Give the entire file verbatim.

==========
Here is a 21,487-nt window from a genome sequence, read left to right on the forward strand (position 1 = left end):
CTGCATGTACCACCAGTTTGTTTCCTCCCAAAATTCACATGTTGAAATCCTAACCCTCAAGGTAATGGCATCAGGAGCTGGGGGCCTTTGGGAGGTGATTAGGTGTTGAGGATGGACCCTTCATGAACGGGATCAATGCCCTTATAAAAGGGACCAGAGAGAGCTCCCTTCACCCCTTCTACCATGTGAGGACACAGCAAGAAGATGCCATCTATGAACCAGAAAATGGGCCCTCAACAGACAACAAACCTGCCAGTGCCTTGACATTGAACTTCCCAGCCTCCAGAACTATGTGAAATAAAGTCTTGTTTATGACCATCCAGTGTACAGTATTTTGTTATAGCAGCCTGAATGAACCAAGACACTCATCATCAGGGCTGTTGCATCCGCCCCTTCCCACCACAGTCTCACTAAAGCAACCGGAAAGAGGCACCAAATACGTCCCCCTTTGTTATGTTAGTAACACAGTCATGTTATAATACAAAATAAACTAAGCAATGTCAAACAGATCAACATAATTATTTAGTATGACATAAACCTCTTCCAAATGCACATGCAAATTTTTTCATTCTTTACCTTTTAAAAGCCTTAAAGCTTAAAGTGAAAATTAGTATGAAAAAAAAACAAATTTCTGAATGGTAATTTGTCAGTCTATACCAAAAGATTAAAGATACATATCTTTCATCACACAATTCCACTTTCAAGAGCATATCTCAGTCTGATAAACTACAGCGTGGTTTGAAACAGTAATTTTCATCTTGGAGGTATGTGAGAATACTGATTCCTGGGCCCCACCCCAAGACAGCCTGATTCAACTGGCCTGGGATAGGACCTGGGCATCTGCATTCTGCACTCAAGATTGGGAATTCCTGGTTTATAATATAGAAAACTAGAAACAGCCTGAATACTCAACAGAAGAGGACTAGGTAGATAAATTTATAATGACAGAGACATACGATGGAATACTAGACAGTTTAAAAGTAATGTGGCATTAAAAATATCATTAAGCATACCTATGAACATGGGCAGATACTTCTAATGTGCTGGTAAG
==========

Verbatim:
Here is a 21,487-nt window from a genome sequence, read left to right on the forward strand (position 1 = left end):
CTGCATGTACCACCAGTTTGTTTCCTCCCAAAATTCACATGTTGAAATCCTAACCCTCAAGGTAATGGCATCAGGAGCTGGGGGCCTTTGGGAGGTGATTAGGTGTTGAGGATGGACCCTTCATGAACGGGATCAATGCCCTTATAAAAGGGACCAGAGAGAGCTCCCTTCACCCCTTCTACCATGTGAGGACACAGCAAGAAGATGCCATCTATGAACCAGAAAATGGGCCCTCAACAGACAACAAACCTGCCAGTGCCTTGACATTGAACTTCCCAGCCTCCAGAACTATGTGAAATAAAGTCTTGTTTATGACCATCCAGTGTACAGTATTTTGTTATAGCAGCCTGAATGAACCAAGACACTCATCATCAGGGCTGTTGCATCCGCCCCTTCCCACCACAGTCTCACTAAAGCAACCGGAAAGAGGCACCAAATACGTCCCCCTTTGTTATGTTAGTAACACAGTCATGTTATAATACAAAATAAACTAAGCAATGTCAAACAGATCAACATAATTATTTAGTATGACATAAACCTCTTCCAAATGCACATGCAAATTTTTTCATTCTTTACCTTTTAAAAGCCTTAAAGCTTAAAGTGAAAATTAGTATGAAAAAAAAACAAATTTCTGAATGGTAATTTGTCAGTCTATACCAAAAGATTAAAGATACATATCTTTCATCACACAATTCCACTTTCAAGAGCATATCTCAGTCTGATAAACTACAGCGTGGTTTGAAACAGTAATTTTCATCTTGGAGGTATGTGAGAATACTGATTCCTGGGCCCCACCCCAAGACAGCCTGATTCAACTGGCCTGGGATAGGACCTGGGCATCTGCATTCTGCACTCAAGATTGGGAATTCCTGGTTTATAATATAGAAAACTAGAAACAGCCTGAATACTCAACAGAAGAGGACTAGGTAGATAAATTTATAATGACAGAGACATACGATGGAATACTAGACAGTTTAAAAGTAATGTGGCATTAAAAATATCATTAAGCATACCTATGAACATGGGCAGATACTTCTAATGTGCTGGTAAG